A Vancouver city councillor wants her new motion to unlock the potential of Vancouver’s nighttime economy.
Coun. Lisa Dominato says cities around the world have started paying attention to their nighttime economies — which include sectors like dining, entertainment, music, concerts and related economic factors including transportation and food and drink costs.
“There [are] lots of things that can be activated after five o’clock, and contribute in a positive way both to the local economy in terms of jobs … but also to the vibrancy of our city in terms of arts and culture hospitality,” Dominato said.
She says her four-page motion brings together work the city has already done on liquor policy, music strategy and its creative city strategy to create a stronger focus on the night economy.
The strategy would extend beyond the patrons of Vancouver’s traditional bar scene to young families, children and youth, and students.
“It also includes nighttime workers,” she said. “We’ve got people working in sectors like health care, policing, first responders as well that are part of our nighttime economy … so after five o’clock you have to think about things like public transportation, public safety, accessibility and what are all the different wraparound pieces that might be basic things like lighting, washrooms.”
Abbotsford police are looking for a man in connection with an arson fire at a house in the 22-hundred block of Bedford Place Thursday morning at 3:15 a.m.
Fire investigators say a male suspect backed a mini-van onto the driveway of the home before dousing the vehicle with accelerant and setting it on fire. The flames spread to the garage attached to the home with five people inside.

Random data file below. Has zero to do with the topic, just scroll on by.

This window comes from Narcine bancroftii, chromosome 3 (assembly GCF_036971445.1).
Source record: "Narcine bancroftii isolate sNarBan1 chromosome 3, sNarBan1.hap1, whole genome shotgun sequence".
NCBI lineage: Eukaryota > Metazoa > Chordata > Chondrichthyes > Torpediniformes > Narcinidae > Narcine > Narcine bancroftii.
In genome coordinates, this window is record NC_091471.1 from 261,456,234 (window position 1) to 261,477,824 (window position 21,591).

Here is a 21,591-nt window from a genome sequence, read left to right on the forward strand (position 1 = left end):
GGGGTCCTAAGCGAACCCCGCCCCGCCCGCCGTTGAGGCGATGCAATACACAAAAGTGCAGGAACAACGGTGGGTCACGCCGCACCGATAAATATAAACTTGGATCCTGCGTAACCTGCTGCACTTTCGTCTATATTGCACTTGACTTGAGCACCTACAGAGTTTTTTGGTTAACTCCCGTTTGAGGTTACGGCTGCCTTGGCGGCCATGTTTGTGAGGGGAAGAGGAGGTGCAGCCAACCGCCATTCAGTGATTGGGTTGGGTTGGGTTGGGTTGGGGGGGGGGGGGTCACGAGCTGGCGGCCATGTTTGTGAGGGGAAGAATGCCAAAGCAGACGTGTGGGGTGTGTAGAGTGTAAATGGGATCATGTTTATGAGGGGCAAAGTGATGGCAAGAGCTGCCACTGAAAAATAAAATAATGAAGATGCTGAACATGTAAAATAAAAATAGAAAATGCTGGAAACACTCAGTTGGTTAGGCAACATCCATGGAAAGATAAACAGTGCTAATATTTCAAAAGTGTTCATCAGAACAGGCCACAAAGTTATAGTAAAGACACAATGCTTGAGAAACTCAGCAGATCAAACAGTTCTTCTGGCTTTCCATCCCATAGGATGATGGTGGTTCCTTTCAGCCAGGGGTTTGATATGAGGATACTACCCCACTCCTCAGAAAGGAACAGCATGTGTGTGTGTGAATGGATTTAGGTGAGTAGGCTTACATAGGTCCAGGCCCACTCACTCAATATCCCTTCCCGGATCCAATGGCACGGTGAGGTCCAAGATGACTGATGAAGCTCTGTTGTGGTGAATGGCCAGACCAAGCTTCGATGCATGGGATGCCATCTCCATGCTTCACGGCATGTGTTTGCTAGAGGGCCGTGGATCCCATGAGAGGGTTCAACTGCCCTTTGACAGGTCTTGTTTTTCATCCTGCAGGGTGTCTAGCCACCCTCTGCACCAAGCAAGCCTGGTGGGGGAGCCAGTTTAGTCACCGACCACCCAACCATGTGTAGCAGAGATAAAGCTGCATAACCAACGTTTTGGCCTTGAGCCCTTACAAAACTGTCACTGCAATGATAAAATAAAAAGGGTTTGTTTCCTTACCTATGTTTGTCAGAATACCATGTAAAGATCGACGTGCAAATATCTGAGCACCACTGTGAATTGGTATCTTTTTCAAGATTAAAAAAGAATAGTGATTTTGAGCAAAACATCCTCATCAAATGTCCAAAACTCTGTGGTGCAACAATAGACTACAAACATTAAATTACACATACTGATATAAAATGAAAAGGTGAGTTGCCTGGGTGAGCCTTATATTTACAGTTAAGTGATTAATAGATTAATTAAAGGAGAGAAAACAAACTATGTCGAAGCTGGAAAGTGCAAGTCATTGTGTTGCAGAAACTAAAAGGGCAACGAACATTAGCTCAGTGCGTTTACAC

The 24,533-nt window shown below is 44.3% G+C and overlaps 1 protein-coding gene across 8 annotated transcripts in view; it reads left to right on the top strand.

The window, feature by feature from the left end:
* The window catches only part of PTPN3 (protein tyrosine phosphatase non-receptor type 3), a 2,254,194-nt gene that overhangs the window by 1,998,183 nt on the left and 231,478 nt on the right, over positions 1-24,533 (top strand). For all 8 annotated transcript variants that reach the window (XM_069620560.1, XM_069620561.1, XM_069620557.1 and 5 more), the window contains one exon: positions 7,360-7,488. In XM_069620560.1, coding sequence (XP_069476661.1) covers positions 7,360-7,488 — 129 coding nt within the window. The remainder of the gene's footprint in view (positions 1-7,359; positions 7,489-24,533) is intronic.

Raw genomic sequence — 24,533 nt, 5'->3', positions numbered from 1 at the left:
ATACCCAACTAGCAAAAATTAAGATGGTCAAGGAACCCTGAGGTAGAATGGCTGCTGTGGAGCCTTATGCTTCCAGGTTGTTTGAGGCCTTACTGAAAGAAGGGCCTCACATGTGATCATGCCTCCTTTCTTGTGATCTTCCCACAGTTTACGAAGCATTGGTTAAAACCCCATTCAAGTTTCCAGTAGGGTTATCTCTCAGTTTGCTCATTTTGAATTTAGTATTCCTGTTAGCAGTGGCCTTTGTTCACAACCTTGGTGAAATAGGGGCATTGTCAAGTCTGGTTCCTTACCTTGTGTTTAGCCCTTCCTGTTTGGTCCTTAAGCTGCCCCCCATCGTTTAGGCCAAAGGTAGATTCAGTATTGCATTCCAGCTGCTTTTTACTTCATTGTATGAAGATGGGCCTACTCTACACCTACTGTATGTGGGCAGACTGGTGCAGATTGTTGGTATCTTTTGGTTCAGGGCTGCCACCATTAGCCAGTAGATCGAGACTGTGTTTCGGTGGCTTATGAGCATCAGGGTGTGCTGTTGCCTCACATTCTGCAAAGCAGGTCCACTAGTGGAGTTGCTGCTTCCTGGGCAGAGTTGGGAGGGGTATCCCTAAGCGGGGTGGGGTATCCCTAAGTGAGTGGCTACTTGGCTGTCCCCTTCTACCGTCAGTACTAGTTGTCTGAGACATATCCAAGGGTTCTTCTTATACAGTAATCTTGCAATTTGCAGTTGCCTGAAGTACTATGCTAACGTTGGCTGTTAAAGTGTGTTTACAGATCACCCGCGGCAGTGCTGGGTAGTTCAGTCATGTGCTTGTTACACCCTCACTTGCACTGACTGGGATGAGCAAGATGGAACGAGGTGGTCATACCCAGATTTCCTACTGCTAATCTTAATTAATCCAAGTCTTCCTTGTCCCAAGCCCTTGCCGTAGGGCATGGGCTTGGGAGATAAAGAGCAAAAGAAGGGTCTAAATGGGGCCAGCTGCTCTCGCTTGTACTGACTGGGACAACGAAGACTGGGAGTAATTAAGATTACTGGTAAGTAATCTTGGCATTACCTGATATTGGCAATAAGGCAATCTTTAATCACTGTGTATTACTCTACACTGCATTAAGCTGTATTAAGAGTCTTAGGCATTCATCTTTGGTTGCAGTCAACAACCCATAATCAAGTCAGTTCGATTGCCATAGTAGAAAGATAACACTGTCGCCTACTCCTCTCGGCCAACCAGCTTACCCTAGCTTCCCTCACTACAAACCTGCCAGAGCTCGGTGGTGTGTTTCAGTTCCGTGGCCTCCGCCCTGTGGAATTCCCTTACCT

Sgt. Judy Bird with the Abbotsford police says it’s unclear whether the suspect knew there were people inside sleeping at the time of the attack.
“We are in the preliminary stages of the investigation. We are also working with officers from Abbotsford Fire Rescue Service investigators to collect CCTV from the neighborhood, speak to witnesses, and be able to find out why the family appears to have been targeted and what possibly the motive is.”
All five victims were able to get out of the house in time but were treated for smoke inhalation.
Sgt. Bird says none are known to police.
“This family are truly victims”.
The suspect is described as wearing a hoodie, dark pants and dark shoes and was seen running from the driveway.
Police are asking anyone with information about the attack to contact the Abbotsford Police Department.
Once the students get comfortable, they have no problem sharing their thoughts about anything and everything.
And the most common topic the students at Surrey’s L.A. Matheson Secondary Schoolwanted to talk about? The unfair reputation that comes with being from Surrey.
“We are not bad kids,” said Grade 12 student Samantha Czulinski, 18.
“We’re not all in gangs. We’re not all doing drugs and bumming out of school.”
It’s a common sentiment in these hallways, but not just among students.
Like it or not, Surrey has struggled with reputation issues throughout its history. As a suburb which was traditionally lower on the socio-economic scale compared to Vancouver, stigmas have always been attached to the city and its residents.